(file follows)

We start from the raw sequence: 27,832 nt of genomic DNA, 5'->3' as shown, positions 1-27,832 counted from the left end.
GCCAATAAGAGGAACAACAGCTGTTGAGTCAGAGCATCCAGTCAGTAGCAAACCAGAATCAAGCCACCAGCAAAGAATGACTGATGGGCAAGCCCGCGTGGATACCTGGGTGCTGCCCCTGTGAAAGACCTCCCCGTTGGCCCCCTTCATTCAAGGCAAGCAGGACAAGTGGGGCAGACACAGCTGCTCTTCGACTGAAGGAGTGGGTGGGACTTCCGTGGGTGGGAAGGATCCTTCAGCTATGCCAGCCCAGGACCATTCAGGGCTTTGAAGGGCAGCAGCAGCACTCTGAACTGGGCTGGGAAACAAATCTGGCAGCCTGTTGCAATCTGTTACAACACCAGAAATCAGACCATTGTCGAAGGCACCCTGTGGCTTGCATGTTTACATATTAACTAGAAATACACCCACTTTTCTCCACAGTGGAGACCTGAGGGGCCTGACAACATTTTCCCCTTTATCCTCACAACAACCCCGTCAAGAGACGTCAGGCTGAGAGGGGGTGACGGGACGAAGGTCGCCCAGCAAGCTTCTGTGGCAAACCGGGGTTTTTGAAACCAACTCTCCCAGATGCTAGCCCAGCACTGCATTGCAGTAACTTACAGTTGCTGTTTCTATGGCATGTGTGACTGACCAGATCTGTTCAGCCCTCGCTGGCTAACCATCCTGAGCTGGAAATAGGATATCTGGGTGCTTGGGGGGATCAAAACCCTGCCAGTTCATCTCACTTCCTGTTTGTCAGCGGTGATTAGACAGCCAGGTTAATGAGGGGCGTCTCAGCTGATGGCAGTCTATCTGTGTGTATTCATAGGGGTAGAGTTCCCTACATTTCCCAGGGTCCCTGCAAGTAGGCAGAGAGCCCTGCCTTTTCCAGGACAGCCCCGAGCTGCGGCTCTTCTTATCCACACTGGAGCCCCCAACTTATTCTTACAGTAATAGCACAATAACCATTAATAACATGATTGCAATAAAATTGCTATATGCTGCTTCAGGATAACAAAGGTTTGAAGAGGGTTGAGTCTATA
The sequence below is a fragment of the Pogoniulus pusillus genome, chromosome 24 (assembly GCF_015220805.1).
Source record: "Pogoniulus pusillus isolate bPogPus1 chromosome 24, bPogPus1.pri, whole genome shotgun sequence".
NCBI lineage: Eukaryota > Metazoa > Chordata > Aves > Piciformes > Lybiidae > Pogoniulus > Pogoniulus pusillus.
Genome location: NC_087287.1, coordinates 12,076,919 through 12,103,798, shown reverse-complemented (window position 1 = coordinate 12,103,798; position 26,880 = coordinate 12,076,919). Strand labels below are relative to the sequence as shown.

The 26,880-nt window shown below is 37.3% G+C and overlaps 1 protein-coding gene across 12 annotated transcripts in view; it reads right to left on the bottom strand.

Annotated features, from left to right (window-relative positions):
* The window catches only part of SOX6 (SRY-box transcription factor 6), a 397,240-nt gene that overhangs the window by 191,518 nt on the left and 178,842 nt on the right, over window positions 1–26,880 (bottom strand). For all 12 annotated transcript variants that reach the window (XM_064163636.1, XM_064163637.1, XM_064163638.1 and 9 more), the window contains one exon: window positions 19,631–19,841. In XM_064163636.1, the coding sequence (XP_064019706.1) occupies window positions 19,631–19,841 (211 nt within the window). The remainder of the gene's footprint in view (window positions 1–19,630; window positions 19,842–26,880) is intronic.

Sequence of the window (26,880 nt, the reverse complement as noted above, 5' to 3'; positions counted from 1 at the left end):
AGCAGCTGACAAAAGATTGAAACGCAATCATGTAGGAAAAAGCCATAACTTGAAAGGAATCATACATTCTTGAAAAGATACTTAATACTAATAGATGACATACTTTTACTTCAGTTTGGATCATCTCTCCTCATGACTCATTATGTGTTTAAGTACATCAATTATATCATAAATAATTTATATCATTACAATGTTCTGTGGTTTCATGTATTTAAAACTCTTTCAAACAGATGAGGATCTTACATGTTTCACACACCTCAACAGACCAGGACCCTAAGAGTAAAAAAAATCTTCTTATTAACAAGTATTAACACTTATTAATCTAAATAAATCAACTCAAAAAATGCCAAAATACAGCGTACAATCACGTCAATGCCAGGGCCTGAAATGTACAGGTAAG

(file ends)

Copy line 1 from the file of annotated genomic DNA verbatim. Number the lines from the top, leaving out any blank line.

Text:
We start from the raw sequence: 27,832 nt of genomic DNA, 5'->3' as shown, positions 1-27,832 counted from the left end.